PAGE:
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Zambezi Sounds @ Smiths

Zambezi Sounds @ Smiths Alternative, Friday 11th July, 2014
by Jacqui Symonds

Let’s just say the Zimbabwean boys and their young drummer (who grimaced somewhat humorously when the gents out front lamented that they were getting old) delivered one hell of a dance fest. Given the energy of the performers, ‘old’ was the last impression they gave! A real mixed crowd were there, many Africans of course, to see the three gents and their toe-tapping blend of Zimbabwean sounds that got everyone dancing. Despite their percussionist turning up late, prompting some rather amusing African-style fables to fill the time, the performance was a feel good rhythmic adventure.  Us Aussies naturally can’t dance, but we sure gave it a good shot. I’ll be going to their next show for sure.

Gender Blender Ball

Gender Blender Ball, Turner Bowlo, Fri 23rd May, 2014
by L Beau

A night of fun and ambiguities that almost hit the mark. It wasn’t clear why Prom put on a cross-dressing concert but they did, and it was a refreshing and adventurous splash on the CMC calendar. It was an interesting and relaxing exercise to look around the room and not be sure who was what gender. It made for a feeling of candid fun in the crowd. I only wish the bands had connected with the audience as well as we connected with each other. Here they are in reverse order…

Danny Wild closed the night with a DJ set full of pumping danceable tunes. Great song selection and tight mixing, but he looked like he didn’t enjoy being on stage. It’s possible the small crowd wasn’t enough fuel to get him fired up, but it still would’ve been nice to see him enjoy himself.

Prom is made up of some of Canberra’s best musicians. Each individually respected and ridiculously talented. And the music they make together is tight, punchy and passionate. But there was something missing. And that was a connection between the lead singer (Nick Delatovic) and the audience. He spent most of the time staring intensely into the distance and striking thought-out poses, instead of looking at us and sharing himself and the music. It felt like there was some intention to the music that we weren’t getting. A through-story or premise that went over our heads. Maybe if we listened to every lyric we could decode it, but if that’s a necessity then you’ve lost most of your audience. Delatovic is a jaw-droopingly good lyricist, but his considered cleverness can get in the way of catchiness and connection.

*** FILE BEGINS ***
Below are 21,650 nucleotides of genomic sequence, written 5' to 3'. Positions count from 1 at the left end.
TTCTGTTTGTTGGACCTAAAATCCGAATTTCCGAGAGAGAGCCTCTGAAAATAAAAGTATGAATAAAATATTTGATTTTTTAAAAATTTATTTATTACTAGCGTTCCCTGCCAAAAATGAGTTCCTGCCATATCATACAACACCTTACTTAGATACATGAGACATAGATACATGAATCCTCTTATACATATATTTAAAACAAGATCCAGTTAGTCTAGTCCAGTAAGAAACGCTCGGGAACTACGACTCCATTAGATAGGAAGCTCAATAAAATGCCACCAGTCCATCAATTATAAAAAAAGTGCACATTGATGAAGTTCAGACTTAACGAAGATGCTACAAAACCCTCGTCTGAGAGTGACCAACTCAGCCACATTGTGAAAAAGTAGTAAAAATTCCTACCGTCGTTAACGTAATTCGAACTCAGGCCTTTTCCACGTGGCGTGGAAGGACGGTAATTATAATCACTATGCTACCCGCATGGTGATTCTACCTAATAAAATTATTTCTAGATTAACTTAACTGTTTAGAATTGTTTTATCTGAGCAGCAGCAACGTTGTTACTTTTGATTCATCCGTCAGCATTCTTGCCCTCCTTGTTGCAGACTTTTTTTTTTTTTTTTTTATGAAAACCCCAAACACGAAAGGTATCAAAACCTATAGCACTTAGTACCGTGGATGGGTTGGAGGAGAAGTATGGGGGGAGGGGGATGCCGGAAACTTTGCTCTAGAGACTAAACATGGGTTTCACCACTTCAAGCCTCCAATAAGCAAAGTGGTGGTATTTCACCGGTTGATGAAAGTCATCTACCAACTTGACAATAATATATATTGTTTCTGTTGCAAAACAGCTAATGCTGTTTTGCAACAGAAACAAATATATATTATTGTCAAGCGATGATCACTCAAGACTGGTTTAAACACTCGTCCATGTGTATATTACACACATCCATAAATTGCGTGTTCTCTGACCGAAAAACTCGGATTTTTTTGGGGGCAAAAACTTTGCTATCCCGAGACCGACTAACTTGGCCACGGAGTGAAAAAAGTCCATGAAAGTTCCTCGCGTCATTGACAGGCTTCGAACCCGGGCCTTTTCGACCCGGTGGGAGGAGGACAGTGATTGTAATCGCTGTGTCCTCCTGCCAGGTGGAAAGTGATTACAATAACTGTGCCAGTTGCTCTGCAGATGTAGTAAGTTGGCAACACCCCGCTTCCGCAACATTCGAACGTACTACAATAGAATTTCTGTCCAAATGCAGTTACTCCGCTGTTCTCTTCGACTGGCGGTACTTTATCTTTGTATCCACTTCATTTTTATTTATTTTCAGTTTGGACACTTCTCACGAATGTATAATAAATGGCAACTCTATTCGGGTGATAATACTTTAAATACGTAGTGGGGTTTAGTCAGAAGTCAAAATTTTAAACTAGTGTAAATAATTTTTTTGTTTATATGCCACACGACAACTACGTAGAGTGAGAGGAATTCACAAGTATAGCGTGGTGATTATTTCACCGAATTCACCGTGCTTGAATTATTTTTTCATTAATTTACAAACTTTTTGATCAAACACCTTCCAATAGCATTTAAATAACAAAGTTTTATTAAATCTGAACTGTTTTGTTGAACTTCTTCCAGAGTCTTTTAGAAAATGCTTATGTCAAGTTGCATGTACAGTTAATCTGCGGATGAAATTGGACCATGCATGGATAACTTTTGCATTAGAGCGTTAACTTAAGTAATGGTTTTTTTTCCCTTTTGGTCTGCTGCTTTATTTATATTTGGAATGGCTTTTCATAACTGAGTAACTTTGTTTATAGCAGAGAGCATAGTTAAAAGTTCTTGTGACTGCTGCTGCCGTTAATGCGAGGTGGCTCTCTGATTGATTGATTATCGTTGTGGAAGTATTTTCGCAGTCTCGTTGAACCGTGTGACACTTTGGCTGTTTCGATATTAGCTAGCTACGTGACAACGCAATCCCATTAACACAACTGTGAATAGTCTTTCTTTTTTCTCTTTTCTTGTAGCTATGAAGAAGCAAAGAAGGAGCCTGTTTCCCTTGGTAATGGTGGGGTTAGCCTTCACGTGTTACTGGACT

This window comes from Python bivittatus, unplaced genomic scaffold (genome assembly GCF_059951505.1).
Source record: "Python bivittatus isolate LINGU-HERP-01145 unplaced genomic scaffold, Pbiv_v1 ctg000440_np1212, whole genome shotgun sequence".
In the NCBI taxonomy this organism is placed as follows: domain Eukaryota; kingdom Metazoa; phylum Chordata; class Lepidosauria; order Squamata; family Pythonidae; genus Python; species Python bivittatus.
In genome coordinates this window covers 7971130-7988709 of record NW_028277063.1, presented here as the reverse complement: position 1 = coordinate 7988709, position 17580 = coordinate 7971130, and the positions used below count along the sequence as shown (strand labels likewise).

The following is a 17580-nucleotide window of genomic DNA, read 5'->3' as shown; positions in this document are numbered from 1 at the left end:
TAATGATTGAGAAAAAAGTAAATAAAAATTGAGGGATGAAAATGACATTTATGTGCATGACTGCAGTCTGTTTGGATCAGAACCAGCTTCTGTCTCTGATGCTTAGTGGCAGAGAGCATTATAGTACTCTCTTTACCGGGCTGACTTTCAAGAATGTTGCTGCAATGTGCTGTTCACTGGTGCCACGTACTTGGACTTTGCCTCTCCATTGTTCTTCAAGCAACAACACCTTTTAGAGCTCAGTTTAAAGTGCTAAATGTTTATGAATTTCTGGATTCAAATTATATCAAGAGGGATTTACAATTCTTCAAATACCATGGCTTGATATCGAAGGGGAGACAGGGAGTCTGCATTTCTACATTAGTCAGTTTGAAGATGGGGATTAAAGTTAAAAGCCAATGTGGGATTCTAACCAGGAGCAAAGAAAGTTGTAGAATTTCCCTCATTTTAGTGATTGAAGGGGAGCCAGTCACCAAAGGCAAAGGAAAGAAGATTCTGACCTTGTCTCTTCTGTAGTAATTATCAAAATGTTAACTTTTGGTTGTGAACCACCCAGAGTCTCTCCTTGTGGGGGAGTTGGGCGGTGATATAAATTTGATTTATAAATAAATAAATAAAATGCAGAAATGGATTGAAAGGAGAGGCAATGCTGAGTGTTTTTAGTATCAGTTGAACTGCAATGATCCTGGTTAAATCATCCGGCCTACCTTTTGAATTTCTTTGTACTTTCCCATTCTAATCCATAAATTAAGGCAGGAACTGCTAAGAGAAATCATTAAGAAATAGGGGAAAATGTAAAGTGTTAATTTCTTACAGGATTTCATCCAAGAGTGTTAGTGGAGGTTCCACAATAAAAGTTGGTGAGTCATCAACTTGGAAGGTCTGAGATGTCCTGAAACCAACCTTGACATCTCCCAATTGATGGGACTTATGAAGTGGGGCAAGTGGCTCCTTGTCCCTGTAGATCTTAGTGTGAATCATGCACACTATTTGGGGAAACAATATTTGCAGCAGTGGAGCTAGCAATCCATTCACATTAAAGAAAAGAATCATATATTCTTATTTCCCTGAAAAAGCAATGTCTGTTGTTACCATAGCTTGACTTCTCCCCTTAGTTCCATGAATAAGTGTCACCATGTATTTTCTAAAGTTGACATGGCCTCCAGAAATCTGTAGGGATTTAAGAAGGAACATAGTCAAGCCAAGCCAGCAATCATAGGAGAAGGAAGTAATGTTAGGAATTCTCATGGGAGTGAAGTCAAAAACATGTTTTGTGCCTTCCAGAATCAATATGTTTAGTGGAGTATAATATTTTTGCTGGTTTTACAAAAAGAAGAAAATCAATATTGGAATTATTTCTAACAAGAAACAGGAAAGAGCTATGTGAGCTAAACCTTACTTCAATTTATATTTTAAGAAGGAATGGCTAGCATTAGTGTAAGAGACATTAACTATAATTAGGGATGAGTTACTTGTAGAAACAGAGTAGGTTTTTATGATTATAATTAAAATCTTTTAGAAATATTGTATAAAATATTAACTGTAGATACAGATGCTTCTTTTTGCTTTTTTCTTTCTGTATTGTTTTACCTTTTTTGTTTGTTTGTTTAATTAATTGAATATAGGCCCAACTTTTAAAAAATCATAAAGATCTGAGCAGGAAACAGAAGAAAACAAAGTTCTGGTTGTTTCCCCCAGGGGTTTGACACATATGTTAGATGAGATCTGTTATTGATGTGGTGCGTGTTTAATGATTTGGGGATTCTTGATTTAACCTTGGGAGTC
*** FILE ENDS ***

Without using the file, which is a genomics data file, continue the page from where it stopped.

Pocket Fox are adorable. And over the last couple of years they’ve added to their adorable-ness a big heaping of musical excellent-ness. Their sweet music has become more complex and varied, and in this set their new slick licks wafted over us with feeling and fidelity. But sadly with no connection. They’ve been doing this long enough now to get over any shyness, so there’s no excuse to not be engaging with their audiences. Rarely did they look excited and connected to the music they were playing, and at times they even looked bored on stage.

Chris Endrey was the opposite. He is the king of audience connection. So much so that sometimes you want to say “Okay enough! Switch the wit off and get on with it!”. But when he and the audience are on the same page it’s magic. This particular evening gave us a little bit of both. Always one to risk trying new things on stage, he used his time not only to make music but also to try to make people think about gender. Kudos.

This night would have been perfectly pitched if Endrey had given us a touch more music and less connection. And if the others had done the opposite. (Dear Chris, please run Audience Engagement workshops for musicians.) But it was a fun night that deserved bigger crowds, and I’d go see all those bands again. I just hope next time they see us too.